Matthew, pull your window up.” “But Mom…”
“You’re freezing us out, pull it up.”
“But I’m feeling sick back here.”
“Then pull it up at least half way.”
Sinking into his seat with a sigh, Matthew put his cold finger on the automatic window opener. Up, down, up, down — until Dad turned the window lock on. The mountains excited Matthew for the first hour, but the winding roads were taking their toll. Even the fall leaves couldn’t lift his spirits anymore.
“It feels like we’ve been driving forever. You lived in the middle of nowhere.” Dad smiled for the first time since the trip began. “Only thirty minutes to go.” “When you lived in Willow, did you live in a tent?”
“Why would you think I lived in a tent?”
“Because we haven’t seen a town for a long time. And you said Willow isn’t a town.”
“Okay, Willow isn’t a town like you’re used to. It’s much smaller, but there’s buildings there: a church building, gas station…”
“I’m sure there’s tents there, but no one lives in a tent.”
As the fog lights felt their way through the darkening dusk, the leaves’ yellows, oranges, and reds turned into a uniform gray. The road was under water, or at least it sounded like it, and Matthew rubbed his ears to pop them. He couldn’t understand why Dad and Mom had been acting strange for the past week. Everything changed after the phone call. A lawyer told Dad his mother died, and Dad and Mom had been bickering ever since. Because Matthew had never met his grandma, it was hard to be sad about someone you never knew. He was more upset about missing Halloween with his friends.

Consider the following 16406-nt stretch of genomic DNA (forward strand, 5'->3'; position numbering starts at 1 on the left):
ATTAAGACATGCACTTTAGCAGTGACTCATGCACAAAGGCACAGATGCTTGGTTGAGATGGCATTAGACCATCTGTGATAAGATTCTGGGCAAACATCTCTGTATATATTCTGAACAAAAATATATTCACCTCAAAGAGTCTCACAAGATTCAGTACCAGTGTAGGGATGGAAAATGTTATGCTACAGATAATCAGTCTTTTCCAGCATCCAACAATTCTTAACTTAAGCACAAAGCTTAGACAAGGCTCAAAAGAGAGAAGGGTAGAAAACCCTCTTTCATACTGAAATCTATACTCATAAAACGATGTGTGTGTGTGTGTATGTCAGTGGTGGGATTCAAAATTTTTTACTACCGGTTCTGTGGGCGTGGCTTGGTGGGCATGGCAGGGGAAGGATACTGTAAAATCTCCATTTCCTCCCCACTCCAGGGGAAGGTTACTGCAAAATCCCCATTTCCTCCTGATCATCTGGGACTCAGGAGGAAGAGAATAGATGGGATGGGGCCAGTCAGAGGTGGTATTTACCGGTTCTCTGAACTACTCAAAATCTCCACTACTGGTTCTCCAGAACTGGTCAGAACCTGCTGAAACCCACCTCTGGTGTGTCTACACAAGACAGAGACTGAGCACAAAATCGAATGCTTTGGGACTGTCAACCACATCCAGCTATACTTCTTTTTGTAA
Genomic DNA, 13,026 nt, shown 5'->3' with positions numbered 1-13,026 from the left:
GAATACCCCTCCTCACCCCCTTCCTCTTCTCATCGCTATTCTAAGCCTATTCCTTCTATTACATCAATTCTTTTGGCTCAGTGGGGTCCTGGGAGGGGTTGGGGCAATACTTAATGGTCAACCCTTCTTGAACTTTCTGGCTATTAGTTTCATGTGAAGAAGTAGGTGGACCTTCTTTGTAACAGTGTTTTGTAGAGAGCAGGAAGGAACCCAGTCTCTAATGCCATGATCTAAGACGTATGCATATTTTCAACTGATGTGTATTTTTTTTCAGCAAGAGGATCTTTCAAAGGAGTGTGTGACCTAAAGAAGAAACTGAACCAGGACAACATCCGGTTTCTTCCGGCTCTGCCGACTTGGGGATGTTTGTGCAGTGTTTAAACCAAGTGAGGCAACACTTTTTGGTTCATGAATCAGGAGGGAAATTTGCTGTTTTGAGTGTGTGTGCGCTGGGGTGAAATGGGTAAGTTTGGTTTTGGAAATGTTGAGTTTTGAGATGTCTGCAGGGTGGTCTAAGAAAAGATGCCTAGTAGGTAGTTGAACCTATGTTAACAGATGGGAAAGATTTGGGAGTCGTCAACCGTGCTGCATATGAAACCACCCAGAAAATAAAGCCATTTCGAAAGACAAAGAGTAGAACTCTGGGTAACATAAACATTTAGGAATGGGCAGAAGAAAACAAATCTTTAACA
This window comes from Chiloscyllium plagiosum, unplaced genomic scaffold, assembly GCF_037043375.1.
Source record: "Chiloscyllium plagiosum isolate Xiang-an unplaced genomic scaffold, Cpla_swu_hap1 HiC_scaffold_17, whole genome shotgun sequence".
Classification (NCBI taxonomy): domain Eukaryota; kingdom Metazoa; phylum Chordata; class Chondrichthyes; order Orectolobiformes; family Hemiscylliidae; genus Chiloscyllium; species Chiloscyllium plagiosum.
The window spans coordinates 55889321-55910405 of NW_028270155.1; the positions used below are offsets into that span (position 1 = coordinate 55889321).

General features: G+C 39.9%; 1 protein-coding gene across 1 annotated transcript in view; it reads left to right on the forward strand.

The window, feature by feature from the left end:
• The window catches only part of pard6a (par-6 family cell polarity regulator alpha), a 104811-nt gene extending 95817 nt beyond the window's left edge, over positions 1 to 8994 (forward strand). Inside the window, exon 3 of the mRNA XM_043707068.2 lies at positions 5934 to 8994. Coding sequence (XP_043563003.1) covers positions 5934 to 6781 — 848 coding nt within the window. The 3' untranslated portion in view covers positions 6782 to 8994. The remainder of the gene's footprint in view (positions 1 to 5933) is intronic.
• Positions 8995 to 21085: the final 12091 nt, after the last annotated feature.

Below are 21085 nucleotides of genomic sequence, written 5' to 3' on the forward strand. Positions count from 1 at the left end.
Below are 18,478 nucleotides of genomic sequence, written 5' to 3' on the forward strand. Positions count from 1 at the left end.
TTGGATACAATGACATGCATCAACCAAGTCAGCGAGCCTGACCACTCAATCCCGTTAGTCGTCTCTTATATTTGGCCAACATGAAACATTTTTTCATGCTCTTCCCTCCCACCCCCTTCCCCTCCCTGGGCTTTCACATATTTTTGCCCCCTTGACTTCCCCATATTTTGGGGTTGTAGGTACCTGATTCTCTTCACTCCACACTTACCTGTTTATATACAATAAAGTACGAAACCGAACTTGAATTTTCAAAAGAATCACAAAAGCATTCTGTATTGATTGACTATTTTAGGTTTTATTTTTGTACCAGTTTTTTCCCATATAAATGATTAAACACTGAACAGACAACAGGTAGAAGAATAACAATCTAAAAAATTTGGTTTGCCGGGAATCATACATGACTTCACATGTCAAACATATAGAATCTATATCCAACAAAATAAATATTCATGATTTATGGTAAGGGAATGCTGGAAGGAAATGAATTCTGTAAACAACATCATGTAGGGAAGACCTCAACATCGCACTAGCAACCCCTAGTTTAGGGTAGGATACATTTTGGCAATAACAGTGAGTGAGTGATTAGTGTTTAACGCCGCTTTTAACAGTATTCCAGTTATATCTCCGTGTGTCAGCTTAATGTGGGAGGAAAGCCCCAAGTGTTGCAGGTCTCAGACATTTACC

The road straightened out, and the few lights of Willow glowed welcome below. Matthew could barely make out a church steeple in the distance, but no tents. Dad and Mom fussed again until he pulled into the one gas station and slammed the door shut with a grunt. Matthew opened the door and ran out after him, his cramped, skinny legs glad to stretch out.
“Get back in the car.”
“But I want to go inside the gas station with you. Please?”
Dad didn’t say anything, and Matthew followed him through the empty parking lot.
Dad’s breath hung in the air, but Matthew sunk his face deeper into his jacket. A chewing tobacco poster taped to the dirty window greeted them, the yellowed tape peeling under the light of the blinking neon sign.
“Pump two.” Dad put $30 on the counter.
Keeping his eye on Dad, the man behind the counter opened the cash register. “Driving through?”
“No, got family here.”
The man closed the till. “You don’t happen to be one of them Kent boys?”
“Thomas and Doris’ son? The youngest one, right?”